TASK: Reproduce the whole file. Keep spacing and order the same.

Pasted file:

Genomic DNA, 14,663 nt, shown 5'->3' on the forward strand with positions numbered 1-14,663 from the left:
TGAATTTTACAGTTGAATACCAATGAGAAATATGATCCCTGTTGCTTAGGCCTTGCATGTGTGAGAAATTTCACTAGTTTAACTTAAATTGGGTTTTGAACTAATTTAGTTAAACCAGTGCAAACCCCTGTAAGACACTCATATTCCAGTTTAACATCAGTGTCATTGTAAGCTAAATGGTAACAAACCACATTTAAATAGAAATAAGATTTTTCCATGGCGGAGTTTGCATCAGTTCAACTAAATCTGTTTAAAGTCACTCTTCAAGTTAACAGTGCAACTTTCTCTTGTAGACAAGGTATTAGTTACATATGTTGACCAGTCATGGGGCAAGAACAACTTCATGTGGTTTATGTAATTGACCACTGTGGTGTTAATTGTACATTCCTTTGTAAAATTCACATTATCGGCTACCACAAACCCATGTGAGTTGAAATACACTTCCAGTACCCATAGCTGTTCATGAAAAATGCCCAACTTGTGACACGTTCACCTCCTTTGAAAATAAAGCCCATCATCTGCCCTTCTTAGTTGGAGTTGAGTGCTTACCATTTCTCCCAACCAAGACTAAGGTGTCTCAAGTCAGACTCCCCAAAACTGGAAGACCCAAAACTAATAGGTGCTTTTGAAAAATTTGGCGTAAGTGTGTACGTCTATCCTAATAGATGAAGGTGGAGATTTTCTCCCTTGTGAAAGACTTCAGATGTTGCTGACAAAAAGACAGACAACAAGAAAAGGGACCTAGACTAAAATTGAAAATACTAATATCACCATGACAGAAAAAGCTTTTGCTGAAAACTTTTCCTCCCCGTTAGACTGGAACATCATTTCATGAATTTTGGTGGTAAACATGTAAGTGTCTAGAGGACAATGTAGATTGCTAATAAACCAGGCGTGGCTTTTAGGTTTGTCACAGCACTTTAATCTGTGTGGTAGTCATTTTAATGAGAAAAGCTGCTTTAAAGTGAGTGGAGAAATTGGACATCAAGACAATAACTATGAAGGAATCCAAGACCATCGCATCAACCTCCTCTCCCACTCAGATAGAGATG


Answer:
Genomic DNA, 14,663 nt, shown 5'->3' on the forward strand with positions numbered 1-14,663 from the left:
TGAATTTTACAGTTGAATACCAATGAGAAATATGATCCCTGTTGCTTAGGCCTTGCATGTGTGAGAAATTTCACTAGTTTAACTTAAATTGGGTTTTGAACTAATTTAGTTAAACCAGTGCAAACCCCTGTAAGACACTCATATTCCAGTTTAACATCAGTGTCATTGTAAGCTAAATGGTAACAAACCACATTTAAATAGAAATAAGATTTTTCCATGGCGGAGTTTGCATCAGTTCAACTAAATCTGTTTAAAGTCACTCTTCAAGTTAACAGTGCAACTTTCTCTTGTAGACAAGGTATTAGTTACATATGTTGACCAGTCATGGGGCAAGAACAACTTCATGTGGTTTATGTAATTGACCACTGTGGTGTTAATTGTACATTCCTTTGTAAAATTCACATTATCGGCTACCACAAACCCATGTGAGTTGAAATACACTTCCAGTACCCATAGCTGTTCATGAAAAATGCCCAACTTGTGACACGTTCACCTCCTTTGAAAATAAAGCCCATCATCTGCCCTTCTTAGTTGGAGTTGAGTGCTTACCATTTCTCCCAACCAAGACTAAGGTGTCTCAAGTCAGACTCCCCAAAACTGGAAGACCCAAAACTAATAGGTGCTTTTGAAAAATTTGGCGTAAGTGTGTACGTCTATCCTAATAGATGAAGGTGGAGATTTTCTCCCTTGTGAAAGACTTCAGATGTTGCTGACAAAAAGACAGACAACAAGAAAAGGGACCTAGACTAAAATTGAAAATACTAATATCACCATGACAGAAAAAGCTTTTGCTGAAAACTTTTCCTCCCCGTTAGACTGGAACATCATTTCATGAATTTTGGTGGTAAACATGTAAGTGTCTAGAGGACAATGTAGATTGCTAATAAACCAGGCGTGGCTTTTAGGTTTGTCACAGCACTTTAATCTGTGTGGTAGTCATTTTAATGAGAAAAGCTGCTTTAAAGTGAGTGGAGAAATTGGACATCAAGACAATAACTATGAAGGAATCCAAGACCATCGCATCAACCTCCTCTCCCACTCAGATAGAGATG